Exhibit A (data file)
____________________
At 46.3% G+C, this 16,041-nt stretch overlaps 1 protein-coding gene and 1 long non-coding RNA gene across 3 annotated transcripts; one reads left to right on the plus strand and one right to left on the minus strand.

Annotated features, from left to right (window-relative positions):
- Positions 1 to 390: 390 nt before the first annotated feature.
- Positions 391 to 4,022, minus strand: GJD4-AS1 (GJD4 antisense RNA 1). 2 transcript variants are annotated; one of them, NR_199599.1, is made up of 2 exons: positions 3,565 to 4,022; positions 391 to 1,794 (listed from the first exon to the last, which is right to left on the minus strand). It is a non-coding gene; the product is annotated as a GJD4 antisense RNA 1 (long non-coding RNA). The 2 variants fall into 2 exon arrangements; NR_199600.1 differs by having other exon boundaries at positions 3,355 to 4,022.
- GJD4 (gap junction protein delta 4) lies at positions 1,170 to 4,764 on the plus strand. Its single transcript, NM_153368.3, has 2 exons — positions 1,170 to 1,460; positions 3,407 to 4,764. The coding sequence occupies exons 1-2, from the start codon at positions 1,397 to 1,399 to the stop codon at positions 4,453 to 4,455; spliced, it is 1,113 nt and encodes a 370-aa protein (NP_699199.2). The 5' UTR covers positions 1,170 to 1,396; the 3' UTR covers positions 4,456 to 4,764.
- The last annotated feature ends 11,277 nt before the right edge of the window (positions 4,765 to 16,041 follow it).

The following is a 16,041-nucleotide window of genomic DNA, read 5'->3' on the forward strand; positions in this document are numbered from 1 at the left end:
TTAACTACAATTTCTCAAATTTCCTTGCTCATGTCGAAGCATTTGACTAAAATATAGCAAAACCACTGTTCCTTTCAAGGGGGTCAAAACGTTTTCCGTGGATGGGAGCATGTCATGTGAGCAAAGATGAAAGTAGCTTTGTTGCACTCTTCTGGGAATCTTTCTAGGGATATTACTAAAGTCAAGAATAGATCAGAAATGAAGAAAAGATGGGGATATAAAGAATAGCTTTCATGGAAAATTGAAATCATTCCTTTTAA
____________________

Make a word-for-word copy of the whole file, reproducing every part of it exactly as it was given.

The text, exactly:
At 46.3% G+C, this 16,041-nt stretch overlaps 1 protein-coding gene and 1 long non-coding RNA gene across 3 annotated transcripts; one reads left to right on the plus strand and one right to left on the minus strand.

Annotated features, from left to right (window-relative positions):
- Positions 1 to 390: 390 nt before the first annotated feature.
- Positions 391 to 4,022, minus strand: GJD4-AS1 (GJD4 antisense RNA 1). 2 transcript variants are annotated; one of them, NR_199599.1, is made up of 2 exons: positions 3,565 to 4,022; positions 391 to 1,794 (listed from the first exon to the last, which is right to left on the minus strand). It is a non-coding gene; the product is annotated as a GJD4 antisense RNA 1 (long non-coding RNA). The 2 variants fall into 2 exon arrangements; NR_199600.1 differs by having other exon boundaries at positions 3,355 to 4,022.
- GJD4 (gap junction protein delta 4) lies at positions 1,170 to 4,764 on the plus strand. Its single transcript, NM_153368.3, has 2 exons — positions 1,170 to 1,460; positions 3,407 to 4,764. The coding sequence occupies exons 1-2, from the start codon at positions 1,397 to 1,399 to the stop codon at positions 4,453 to 4,455; spliced, it is 1,113 nt and encodes a 370-aa protein (NP_699199.2). The 5' UTR covers positions 1,170 to 1,396; the 3' UTR covers positions 4,456 to 4,764.
- The last annotated feature ends 11,277 nt before the right edge of the window (positions 4,765 to 16,041 follow it).

The following is a 16,041-nucleotide window of genomic DNA, read 5'->3' on the forward strand; positions in this document are numbered from 1 at the left end:
TTAACTACAATTTCTCAAATTTCCTTGCTCATGTCGAAGCATTTGACTAAAATATAGCAAAACCACTGTTCCTTTCAAGGGGGTCAAAACGTTTTCCGTGGATGGGAGCATGTCATGTGAGCAAAGATGAAAGTAGCTTTGTTGCACTCTTCTGGGAATCTTTCTAGGGATATTACTAAAGTCAAGAATAGATCAGAAATGAAGAAAAGATGGGGATATAAAGAATAGCTTTCATGGAAAATTGAAATCATTCCTTTTAA